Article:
Fall 2007: Joanna Mastroianni
This was my second Joanna Mastroianni collection (I attended her spring 2007 show last September), and while it's clear that she's an eveningwear designer, I'm still kind of puzzled as to what, exactly, her design aesthetic is and what she's all about. Her client list--Tara Reid, Natasha Richardson, Britney Spears, and Soledad O'Brien--is not much of a help. And she doesn't have much of an editorial presence either, because I recognized no major editors in the front row. The show, while enjoyable, was a bit on the cheesy side, even. But everything that came down the runway was stunning in its own way and very well made.

The collection was inspired by a 19th-century Byzantine cross, which is reasonable enough, but the thing that confused me was that while some of the looks were incredibly ornate, others were clean, crisp and minimalist. Case in point: minimalist (and lovely)...

...versus oh-my-god detailed. This mattelasse fabric appeared several times throughout the show. It's very eye-catching, as they say.

Here's another example. This black jersey dress was one of my favorite looks in the show; the back, which you'll see in the next photo, had these beautiful chain straps.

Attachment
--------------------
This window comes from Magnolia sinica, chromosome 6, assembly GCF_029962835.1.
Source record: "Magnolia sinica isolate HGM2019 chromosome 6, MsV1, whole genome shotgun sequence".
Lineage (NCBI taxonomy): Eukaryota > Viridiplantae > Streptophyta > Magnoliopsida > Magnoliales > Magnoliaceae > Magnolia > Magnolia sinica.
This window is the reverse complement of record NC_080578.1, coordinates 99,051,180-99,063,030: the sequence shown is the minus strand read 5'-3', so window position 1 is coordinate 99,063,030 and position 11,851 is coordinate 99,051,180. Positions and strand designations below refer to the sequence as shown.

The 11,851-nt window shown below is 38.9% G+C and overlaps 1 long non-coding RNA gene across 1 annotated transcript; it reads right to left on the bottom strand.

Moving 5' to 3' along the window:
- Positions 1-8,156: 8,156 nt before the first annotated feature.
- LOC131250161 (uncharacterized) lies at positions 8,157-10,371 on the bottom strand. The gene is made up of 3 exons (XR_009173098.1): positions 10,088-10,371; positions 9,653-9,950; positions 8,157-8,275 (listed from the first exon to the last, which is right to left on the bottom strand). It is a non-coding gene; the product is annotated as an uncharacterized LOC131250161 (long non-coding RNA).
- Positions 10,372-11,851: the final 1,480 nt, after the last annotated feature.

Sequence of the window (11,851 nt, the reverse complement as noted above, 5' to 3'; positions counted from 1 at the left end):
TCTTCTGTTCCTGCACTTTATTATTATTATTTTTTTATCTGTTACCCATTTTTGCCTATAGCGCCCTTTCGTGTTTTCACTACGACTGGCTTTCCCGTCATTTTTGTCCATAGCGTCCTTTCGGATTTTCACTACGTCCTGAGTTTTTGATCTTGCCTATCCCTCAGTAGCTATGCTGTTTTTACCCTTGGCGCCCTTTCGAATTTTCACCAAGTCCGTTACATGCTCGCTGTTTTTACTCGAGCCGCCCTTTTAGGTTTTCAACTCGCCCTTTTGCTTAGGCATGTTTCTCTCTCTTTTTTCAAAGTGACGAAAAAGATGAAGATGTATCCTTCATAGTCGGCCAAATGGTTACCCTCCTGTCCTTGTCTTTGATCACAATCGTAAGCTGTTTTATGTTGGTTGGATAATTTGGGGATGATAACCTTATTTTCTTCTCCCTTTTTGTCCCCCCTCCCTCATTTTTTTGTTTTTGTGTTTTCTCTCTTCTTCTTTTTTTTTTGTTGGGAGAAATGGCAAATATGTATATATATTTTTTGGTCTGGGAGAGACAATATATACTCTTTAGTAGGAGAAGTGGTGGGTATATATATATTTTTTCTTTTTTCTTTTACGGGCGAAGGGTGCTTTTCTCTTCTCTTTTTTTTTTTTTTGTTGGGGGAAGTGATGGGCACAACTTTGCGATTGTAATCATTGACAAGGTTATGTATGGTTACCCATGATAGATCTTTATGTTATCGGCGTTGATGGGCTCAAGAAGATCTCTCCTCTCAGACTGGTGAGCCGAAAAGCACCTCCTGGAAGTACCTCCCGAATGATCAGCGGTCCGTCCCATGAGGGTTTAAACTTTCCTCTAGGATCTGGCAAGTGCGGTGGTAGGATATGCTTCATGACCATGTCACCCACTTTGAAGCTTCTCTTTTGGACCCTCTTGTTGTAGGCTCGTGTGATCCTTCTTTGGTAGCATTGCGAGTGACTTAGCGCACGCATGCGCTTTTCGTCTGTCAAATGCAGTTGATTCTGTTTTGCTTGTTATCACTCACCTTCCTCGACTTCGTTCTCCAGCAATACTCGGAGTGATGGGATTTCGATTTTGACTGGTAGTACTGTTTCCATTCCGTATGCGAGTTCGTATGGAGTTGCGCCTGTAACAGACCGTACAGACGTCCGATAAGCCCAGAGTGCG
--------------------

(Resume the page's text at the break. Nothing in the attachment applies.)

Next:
Now, this is the next look that came down the runway (you can see the back of the previous dress to the right--gorgeous). Sing it with me kids, "Which one of these is not like the other?"

I forgot to mention that the show's music had a rather obvious theme: First, a cover of Madonna's "Like a Prayer," followed by R.E.M.'s "Losing My Religion" and a cover of George Harrison's "My Sweet Lord." So the music wasn't subtle. And nor was this dress.

So, as you can see, I was not a big fan of the ornate stuff, although I will say it was beautifully made--just not my cup of tea. I preferred the more minimalist looks, which were, in my opinion, even better. This silk chiffon and lace dress had pretty ruffles in the back, which was dramatic but not drama queen.

So while the show was a study in minimalism vs. detail, it didn't really do anything to answer my question of who actually buys this stuff. But as far as retailers and her clients--who clearly made up much of the audience--go, none of this matters, as they oohed and ahhed over nearly everything that came down the runway. Knowing your customer is what keeps you in business, after all, and for Joanna Mastroianni, that's all that matters.

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